1. “Alternative in name, doesn’t mean Alternative in practice.”

The overall theme of her talk was simply, “know what you’re investing in.” It seems like an elementary statement, but many investors see the name “Alternative” and think it’s the answer to a diversified portfolio.  Putting it more bluntly – you need to know what’s under the hood before investing, not just what’s on the label. Papagiannis astutely points out that “Alternatives” term has increasingly been thrown around since the 2008 crisis and that if you don’t understand what the return drivers are, you shouldn’t be allocating your money into that investment in the first place (that’s Investing 101). On the most basic level, she defines Alternative investing as:

“1. An Alternative Strategy (the way you’re investing)

2. Alternative Investments (what you’re investing in)”

More specifically, she provides a definition of a “good alternative investment.”

“…is one that produces positive risk-adjusted returns (over a reasonable time frame) and exhibits a lower correlation to traditional investments.”

2. Perceptions of Alternatives
[Read more...]

Alternative Investment Conference Spotlights Managed Futures

We just couldn’t get enough of the conference action last week with the NIBA and the CTA Expo, and spent the beginning of this week exploring what the “Alternative Investments Conference” has to offer. Here are some highlights from day one yesterday:

In her conference opening presentation, Demystifying Alternatives: The ABCs of Alternative Assets, Strategies and Vehicles, Nadia Papagiannis of Morningstar Inc. suggested that alternative investments should receive a larger portion of portfolio allocation (we covered that a while back, why you’re not happy):

 “Five percent is really not going to make a difference” said  Ms. Papagiannis on Monday, “but 20% will start to make a difference.”

“If I were doing it, I would pick an equity long-short strategy, a managed-futures strategy and a market-neutral strategy as a kind of bond substitute, and I would equal-weight them into the portfolio,” said Papagiannis. “Prior to 2008, a lot of investors were too heavy into equities, and now a lot of advisers are telling me their clients are too heavy into bonds.”

As part of a panel discussion entitled The Alternative Asset Allocation Model, Steve Medina, Head of Global Asset Allocation & Senior Portfolio Manager at John Hancock suggested advisers should look to balance their portfolio better by funding an alternatives allocation half from equities and half from bonds.

“If you fund alternatives 100% from bonds, you’ll get better returns but get an increase in risk,” said Medina. “If you fund 100% from equities, you will reduce the overall risk, but there’s a cost to that and you will hold back a little bit of total return over time. Therefore, start with the concept of funding half from equities and half from fixed income.”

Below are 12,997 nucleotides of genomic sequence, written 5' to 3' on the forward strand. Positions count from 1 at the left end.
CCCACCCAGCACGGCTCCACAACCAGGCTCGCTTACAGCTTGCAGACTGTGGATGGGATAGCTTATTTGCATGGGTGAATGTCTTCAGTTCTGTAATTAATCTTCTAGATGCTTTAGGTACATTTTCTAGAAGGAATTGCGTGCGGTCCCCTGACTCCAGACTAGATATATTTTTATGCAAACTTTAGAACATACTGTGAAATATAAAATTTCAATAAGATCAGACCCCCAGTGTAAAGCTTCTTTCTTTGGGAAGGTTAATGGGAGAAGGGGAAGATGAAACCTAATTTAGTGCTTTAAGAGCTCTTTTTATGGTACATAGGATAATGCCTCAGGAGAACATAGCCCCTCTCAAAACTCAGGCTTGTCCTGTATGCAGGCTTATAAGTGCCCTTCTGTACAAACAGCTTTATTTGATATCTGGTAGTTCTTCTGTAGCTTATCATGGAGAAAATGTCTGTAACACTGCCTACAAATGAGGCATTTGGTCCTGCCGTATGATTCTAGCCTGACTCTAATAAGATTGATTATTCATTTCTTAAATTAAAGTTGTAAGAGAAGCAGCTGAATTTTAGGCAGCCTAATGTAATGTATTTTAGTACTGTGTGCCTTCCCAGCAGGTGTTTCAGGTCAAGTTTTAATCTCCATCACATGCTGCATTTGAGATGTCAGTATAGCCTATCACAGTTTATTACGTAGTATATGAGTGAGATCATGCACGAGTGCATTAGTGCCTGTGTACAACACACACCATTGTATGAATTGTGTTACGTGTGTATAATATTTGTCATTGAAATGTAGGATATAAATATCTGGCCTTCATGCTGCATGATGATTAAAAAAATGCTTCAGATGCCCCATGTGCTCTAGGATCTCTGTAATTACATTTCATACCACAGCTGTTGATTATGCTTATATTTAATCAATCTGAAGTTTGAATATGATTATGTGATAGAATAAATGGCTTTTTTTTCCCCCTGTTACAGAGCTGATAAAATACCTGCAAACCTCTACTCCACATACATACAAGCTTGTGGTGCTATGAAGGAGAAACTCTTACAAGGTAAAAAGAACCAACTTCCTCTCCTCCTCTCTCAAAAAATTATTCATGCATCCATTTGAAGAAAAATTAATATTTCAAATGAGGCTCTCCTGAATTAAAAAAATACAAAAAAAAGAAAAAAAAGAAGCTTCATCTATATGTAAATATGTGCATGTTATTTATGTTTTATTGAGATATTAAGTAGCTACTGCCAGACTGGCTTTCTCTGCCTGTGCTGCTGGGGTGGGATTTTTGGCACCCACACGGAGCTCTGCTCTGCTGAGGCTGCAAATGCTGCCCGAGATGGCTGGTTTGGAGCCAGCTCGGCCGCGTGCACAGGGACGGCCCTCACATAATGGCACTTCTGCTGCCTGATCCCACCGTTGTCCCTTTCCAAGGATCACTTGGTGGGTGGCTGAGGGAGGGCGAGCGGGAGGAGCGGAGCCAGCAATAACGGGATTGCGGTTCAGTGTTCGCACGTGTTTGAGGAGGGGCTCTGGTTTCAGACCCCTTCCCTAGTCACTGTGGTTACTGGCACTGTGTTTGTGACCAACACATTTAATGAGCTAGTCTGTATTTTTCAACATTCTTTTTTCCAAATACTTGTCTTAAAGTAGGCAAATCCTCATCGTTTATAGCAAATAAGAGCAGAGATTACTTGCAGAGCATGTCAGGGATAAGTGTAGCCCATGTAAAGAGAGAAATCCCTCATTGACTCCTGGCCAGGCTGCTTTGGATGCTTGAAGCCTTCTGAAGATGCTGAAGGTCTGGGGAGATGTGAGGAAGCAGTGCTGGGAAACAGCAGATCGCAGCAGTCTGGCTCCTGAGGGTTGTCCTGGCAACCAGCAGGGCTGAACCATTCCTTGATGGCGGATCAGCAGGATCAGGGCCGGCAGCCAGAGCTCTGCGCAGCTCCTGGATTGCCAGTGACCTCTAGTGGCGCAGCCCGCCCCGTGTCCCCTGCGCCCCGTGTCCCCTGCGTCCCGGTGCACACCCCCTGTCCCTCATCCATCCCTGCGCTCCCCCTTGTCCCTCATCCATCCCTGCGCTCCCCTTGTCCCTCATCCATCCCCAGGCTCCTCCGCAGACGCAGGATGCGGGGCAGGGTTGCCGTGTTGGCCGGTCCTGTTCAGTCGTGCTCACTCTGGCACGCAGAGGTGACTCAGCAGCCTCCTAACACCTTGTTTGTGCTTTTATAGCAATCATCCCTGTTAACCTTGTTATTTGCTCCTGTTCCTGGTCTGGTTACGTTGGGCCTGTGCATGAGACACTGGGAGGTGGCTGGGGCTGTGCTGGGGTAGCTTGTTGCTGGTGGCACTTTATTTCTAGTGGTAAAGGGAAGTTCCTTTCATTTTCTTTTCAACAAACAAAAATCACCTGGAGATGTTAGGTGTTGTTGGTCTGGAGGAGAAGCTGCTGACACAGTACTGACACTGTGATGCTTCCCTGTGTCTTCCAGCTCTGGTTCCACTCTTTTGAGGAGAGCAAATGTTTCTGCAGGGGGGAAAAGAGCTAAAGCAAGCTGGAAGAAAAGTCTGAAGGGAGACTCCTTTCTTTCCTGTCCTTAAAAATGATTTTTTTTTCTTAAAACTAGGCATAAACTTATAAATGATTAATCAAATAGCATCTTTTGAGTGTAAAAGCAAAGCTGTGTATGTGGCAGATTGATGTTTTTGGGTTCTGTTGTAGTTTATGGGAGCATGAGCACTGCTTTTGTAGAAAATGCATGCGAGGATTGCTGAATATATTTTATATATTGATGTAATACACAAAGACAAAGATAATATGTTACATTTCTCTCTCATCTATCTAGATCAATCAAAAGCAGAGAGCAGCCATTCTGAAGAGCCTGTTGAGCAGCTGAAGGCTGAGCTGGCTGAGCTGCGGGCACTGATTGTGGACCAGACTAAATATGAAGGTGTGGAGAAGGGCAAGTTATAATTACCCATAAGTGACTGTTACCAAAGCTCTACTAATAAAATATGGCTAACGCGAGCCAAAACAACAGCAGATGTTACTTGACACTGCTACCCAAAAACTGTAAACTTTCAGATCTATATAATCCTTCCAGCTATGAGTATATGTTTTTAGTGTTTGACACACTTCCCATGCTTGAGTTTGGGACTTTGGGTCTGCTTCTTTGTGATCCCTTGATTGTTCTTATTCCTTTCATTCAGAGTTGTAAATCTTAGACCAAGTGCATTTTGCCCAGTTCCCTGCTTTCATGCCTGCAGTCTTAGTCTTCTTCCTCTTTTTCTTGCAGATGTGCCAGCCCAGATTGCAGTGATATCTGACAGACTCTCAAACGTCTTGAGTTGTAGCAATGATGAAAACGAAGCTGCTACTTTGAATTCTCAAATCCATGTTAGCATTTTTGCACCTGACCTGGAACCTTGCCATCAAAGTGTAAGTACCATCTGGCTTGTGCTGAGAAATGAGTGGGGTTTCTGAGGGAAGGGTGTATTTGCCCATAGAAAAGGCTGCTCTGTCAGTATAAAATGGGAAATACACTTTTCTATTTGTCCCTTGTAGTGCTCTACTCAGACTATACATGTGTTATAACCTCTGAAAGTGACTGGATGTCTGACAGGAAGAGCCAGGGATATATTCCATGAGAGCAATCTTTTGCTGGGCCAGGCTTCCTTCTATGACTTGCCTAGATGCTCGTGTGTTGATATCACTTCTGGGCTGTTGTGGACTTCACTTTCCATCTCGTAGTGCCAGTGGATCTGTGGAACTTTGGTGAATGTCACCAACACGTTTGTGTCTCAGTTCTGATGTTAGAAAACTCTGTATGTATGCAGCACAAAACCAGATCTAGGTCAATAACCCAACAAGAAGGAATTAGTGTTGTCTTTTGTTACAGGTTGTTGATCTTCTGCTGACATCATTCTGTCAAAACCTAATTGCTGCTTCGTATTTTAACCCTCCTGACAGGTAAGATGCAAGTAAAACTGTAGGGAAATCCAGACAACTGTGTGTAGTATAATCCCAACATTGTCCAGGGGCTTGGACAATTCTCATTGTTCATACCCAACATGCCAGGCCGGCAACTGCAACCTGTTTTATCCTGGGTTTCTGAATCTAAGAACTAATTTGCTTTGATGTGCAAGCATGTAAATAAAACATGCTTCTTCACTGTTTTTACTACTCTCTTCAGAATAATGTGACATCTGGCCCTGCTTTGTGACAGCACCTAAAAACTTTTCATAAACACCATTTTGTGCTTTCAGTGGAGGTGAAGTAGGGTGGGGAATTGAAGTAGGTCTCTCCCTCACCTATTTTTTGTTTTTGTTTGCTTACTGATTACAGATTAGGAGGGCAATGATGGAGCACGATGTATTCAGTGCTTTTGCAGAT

Due diligence was another popular topic on day one. According to David Lafferty, an investment strategist at Natixis Global Asset Management, most investors follow one of two different approaches with regard to due diligence.

“There are those people who are looking for great returns, and they will pay a lot of attention to a track record even if they don’t fully understand the strategy. And there are those who will like the story and the strategy, and they don’t care as much about the track record,” said Lafferty.”

Members of the Attain team are over there again today for Day 2 and we’ll bring you more tomorrow.

 

Chatting with Gary Fencik- Meeting of the Alternative Minds

While attending the CFA Conference in Chicago, we had the distinct pleasure of meeting with Gary Fencik (yes, good old #45 from the 1985 Chicago Bears Super Bowl-winning team) who is a partner of the firm and Head of Business Development at Adams Street Partners, LLC. This interview is a little removed from the conference, but good things come to those who wait, and in a rare turn of events, we’re writing about an alternative investment that’s NOT managed futures with an expert in his field who also happens to be a former player of our all-time favorite football team. Cut us a little slack, eh?

Welcome to the world of Private Equity (PE). Though traditionally an investment offered to only the incredibly wealthy through a network of finance professionals, PE has been thrust into the spotlight repeatedly during the Republican Presidential primary, with continued reference to Republican candidate Mitt Romney’s work with PE firm Bain Capital, but outside of the knowledge that he invested in companies, most people have no idea what, exactly was being done. Essentially, it involves raising capital privately (read: off-exchange) to invest in a company. PE is typically characterized by a long term investing timeframe, a lack of liquidity, and high risk. These investments can be a 10+ year commitment, which is why those in the know refer to that investment point as the point of “losing control.” As such, with a countless number of direct offerings and 1,000’s of funds pooling investor capital worldwide, the core principles of alternative investment allocation strategies hold true even in the PE world.  With hundreds of billions of dollars being invested in PE worldwide, and often in incredibly diverse investing environments among a wide variety of companies, it is clear why the expertise of Adams Street (a leader in PE for nearly 40 years) makes sense to employ.

As the conversation moved from a high level discussion on Adams Street and their PE work, we quickly found common ground on several topics that tie directly back to the core of why alternatives and the ever changing task of investing in them.

For many investors, understanding the need for the diversification value found in alternatives is easy. The perspective through the rearview mirror reflects what many in our space have come to see as a universal truth- that past performance cannot predict the future, but your best bet is to spread your risk and exposure across non-correlated asset classes. For us, the solution was managed futures, Fencik, however, became a strong believer in PE. After opening an office in London in the late 1990s to go global, Fencik and his team found that the rise of Asia had changed the PE landscape, and introduced a new set of challenges. He told us that he believes in the need to work with locals, to make sure you have the right tools, data and people on the ground doing the due diligence, reaffirming some of the sentiments expressed by Sam Zell.